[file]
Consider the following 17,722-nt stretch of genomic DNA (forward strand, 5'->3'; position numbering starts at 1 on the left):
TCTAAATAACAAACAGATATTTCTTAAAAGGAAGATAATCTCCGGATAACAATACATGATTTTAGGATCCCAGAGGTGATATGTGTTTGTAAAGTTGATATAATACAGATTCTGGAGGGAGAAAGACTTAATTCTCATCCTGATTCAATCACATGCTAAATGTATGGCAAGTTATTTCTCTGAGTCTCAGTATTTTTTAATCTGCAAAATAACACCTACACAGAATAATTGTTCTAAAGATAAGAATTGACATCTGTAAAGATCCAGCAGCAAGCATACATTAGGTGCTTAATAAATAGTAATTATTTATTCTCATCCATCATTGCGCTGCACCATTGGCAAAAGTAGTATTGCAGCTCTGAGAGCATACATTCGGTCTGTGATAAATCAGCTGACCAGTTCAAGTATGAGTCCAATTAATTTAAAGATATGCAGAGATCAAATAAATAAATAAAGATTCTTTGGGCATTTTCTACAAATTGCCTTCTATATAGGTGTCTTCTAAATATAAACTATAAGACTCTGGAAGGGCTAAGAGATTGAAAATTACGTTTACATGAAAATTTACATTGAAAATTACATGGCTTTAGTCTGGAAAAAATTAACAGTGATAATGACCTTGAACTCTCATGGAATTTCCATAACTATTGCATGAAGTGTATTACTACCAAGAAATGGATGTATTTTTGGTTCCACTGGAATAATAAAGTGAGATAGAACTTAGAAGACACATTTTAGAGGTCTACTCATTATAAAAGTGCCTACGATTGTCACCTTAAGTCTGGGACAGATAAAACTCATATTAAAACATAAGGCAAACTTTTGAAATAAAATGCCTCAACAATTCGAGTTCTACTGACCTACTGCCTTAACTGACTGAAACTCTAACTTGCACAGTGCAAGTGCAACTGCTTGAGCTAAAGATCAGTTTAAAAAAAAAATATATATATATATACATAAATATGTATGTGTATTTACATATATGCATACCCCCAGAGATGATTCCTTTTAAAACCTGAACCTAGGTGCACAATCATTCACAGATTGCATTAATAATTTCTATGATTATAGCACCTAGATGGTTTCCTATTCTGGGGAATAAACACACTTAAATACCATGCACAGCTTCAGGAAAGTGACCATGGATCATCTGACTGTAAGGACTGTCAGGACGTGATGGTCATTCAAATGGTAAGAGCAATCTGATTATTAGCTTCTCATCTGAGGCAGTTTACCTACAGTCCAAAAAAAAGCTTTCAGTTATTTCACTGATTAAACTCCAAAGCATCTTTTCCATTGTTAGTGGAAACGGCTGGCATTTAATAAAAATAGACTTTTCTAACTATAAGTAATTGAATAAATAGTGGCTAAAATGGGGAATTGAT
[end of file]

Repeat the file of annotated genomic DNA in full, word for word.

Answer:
Consider the following 17,722-nt stretch of genomic DNA (forward strand, 5'->3'; position numbering starts at 1 on the left):
TCTAAATAACAAACAGATATTTCTTAAAAGGAAGATAATCTCCGGATAACAATACATGATTTTAGGATCCCAGAGGTGATATGTGTTTGTAAAGTTGATATAATACAGATTCTGGAGGGAGAAAGACTTAATTCTCATCCTGATTCAATCACATGCTAAATGTATGGCAAGTTATTTCTCTGAGTCTCAGTATTTTTTAATCTGCAAAATAACACCTACACAGAATAATTGTTCTAAAGATAAGAATTGACATCTGTAAAGATCCAGCAGCAAGCATACATTAGGTGCTTAATAAATAGTAATTATTTATTCTCATCCATCATTGCGCTGCACCATTGGCAAAAGTAGTATTGCAGCTCTGAGAGCATACATTCGGTCTGTGATAAATCAGCTGACCAGTTCAAGTATGAGTCCAATTAATTTAAAGATATGCAGAGATCAAATAAATAAATAAAGATTCTTTGGGCATTTTCTACAAATTGCCTTCTATATAGGTGTCTTCTAAATATAAACTATAAGACTCTGGAAGGGCTAAGAGATTGAAAATTACGTTTACATGAAAATTTACATTGAAAATTACATGGCTTTAGTCTGGAAAAAATTAACAGTGATAATGACCTTGAACTCTCATGGAATTTCCATAACTATTGCATGAAGTGTATTACTACCAAGAAATGGATGTATTTTTGGTTCCACTGGAATAATAAAGTGAGATAGAACTTAGAAGACACATTTTAGAGGTCTACTCATTATAAAAGTGCCTACGATTGTCACCTTAAGTCTGGGACAGATAAAACTCATATTAAAACATAAGGCAAACTTTTGAAATAAAATGCCTCAACAATTCGAGTTCTACTGACCTACTGCCTTAACTGACTGAAACTCTAACTTGCACAGTGCAAGTGCAACTGCTTGAGCTAAAGATCAGTTTAAAAAAAAAATATATATATATATACATAAATATGTATGTGTATTTACATATATGCATACCCCCAGAGATGATTCCTTTTAAAACCTGAACCTAGGTGCACAATCATTCACAGATTGCATTAATAATTTCTATGATTATAGCACCTAGATGGTTTCCTATTCTGGGGAATAAACACACTTAAATACCATGCACAGCTTCAGGAAAGTGACCATGGATCATCTGACTGTAAGGACTGTCAGGACGTGATGGTCATTCAAATGGTAAGAGCAATCTGATTATTAGCTTCTCATCTGAGGCAGTTTACCTACAGTCCAAAAAAAAGCTTTCAGTTATTTCACTGATTAAACTCCAAAGCATCTTTTCCATTGTTAGTGGAAACGGCTGGCATTTAATAAAAATAGACTTTTCTAACTATAAGTAATTGAATAAATAGTGGCTAAAATGGGGAATTGAT